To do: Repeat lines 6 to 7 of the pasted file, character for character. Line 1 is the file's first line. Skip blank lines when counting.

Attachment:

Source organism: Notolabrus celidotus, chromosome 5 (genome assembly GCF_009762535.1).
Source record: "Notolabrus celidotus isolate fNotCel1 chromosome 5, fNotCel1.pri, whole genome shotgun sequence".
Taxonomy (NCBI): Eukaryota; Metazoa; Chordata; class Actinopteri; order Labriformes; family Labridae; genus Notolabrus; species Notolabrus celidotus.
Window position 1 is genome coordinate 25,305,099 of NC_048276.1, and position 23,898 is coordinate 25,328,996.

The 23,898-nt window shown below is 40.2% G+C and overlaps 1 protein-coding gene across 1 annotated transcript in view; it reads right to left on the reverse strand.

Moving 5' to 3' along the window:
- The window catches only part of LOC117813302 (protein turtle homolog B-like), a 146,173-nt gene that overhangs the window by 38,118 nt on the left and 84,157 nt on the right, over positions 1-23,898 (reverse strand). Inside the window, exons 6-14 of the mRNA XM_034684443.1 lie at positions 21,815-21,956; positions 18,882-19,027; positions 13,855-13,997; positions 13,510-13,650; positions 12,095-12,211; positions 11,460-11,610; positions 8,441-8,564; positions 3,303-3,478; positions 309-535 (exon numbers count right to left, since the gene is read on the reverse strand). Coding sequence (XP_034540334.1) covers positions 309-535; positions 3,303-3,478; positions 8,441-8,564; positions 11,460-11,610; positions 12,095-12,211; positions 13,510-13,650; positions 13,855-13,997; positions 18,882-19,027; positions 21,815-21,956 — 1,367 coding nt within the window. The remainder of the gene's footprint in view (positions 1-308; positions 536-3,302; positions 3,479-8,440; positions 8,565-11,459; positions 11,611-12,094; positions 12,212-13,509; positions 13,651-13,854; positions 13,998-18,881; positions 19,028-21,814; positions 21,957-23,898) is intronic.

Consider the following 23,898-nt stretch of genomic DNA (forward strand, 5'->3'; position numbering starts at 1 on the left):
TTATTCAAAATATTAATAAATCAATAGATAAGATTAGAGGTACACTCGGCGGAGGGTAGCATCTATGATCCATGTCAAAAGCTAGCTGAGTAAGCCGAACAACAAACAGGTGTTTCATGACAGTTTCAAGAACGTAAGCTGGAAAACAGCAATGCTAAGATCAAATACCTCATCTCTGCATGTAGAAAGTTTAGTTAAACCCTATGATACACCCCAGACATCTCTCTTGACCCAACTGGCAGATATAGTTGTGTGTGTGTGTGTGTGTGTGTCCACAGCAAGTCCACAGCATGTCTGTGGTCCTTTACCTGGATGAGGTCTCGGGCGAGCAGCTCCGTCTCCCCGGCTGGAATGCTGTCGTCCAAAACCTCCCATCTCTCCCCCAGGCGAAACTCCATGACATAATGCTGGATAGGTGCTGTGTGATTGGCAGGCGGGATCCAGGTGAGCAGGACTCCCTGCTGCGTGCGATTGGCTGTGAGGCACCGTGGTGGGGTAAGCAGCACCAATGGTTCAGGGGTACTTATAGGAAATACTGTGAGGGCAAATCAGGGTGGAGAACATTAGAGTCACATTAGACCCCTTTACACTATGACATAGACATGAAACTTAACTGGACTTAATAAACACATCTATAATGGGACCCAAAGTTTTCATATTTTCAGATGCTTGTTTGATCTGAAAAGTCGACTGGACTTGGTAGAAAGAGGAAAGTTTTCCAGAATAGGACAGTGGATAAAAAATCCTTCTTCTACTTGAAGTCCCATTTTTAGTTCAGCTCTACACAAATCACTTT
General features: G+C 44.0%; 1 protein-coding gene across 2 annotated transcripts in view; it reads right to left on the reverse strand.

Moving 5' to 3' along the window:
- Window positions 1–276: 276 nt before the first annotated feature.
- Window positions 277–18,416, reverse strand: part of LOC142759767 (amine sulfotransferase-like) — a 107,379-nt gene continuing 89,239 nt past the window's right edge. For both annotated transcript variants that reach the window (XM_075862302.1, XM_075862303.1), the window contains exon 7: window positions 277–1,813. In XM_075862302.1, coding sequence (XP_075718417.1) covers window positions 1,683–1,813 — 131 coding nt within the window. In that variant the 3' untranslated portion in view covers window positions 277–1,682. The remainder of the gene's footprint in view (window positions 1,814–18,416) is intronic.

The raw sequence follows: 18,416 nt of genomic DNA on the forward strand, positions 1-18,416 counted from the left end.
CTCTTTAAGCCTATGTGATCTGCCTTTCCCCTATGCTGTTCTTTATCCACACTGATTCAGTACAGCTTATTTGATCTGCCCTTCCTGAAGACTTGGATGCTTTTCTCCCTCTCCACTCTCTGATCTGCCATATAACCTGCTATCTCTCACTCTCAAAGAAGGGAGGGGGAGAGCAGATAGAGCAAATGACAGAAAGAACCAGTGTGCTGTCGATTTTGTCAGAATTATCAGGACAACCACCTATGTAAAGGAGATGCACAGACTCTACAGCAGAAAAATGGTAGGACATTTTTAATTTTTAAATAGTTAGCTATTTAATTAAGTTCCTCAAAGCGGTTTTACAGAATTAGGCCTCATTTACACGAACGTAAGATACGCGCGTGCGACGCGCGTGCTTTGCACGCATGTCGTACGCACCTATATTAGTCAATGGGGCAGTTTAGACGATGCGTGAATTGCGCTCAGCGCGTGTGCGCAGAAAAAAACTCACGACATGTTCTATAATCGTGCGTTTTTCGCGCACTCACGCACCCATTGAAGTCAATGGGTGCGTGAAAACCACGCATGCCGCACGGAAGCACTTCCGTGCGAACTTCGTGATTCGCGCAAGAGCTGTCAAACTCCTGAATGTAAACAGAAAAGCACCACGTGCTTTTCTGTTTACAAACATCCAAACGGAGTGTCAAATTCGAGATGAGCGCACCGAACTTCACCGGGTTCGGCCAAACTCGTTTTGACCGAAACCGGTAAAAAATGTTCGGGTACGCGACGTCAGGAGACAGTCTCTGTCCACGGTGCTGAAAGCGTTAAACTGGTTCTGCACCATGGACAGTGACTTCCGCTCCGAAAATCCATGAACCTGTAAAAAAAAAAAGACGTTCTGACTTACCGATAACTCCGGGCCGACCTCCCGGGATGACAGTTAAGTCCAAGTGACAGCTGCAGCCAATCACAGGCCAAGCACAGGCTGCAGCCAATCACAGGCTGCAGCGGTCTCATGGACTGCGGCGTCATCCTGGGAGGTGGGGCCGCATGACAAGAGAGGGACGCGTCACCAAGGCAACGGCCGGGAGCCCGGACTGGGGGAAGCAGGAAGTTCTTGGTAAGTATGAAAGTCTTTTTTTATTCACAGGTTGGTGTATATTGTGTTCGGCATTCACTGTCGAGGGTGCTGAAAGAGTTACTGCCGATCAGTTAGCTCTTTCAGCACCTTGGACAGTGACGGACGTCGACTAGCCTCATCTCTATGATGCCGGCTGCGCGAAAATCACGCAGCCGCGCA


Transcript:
Moving 5' to 3' along the window:
- The window catches only part of LOC117813302 (protein turtle homolog B-like), a 146,173-nt gene that overhangs the window by 38,118 nt on the left and 84,157 nt on the right, over positions 1-23,898 (reverse strand). Inside the window, exons 6-14 of the mRNA XM_034684443.1 lie at positions 21,815-21,956; positions 18,882-19,027; positions 13,855-13,997; positions 13,510-13,650; positions 12,095-12,211; positions 11,460-11,610; positions 8,441-8,564; positions 3,303-3,478; positions 309-535 (exon numbers count right to left, since the gene is read on the reverse strand). Coding sequence (XP_034540334.1) covers positions 309-535; positions 3,303-3,478; positions 8,441-8,564; positions 11,460-11,610; positions 12,095-12,211; positions 13,510-13,650; positions 13,855-13,997; positions 18,882-19,027; positions 21,815-21,956 — 1,367 coding nt within the window. The remainder of the gene's footprint in view (positions 1-308; positions 536-3,302; positions 3,479-8,440; positions 8,565-11,459; positions 11,611-12,094; positions 12,212-13,509; positions 13,651-13,854; positions 13,998-18,881; positions 19,028-21,814; positions 21,957-23,898) is intronic.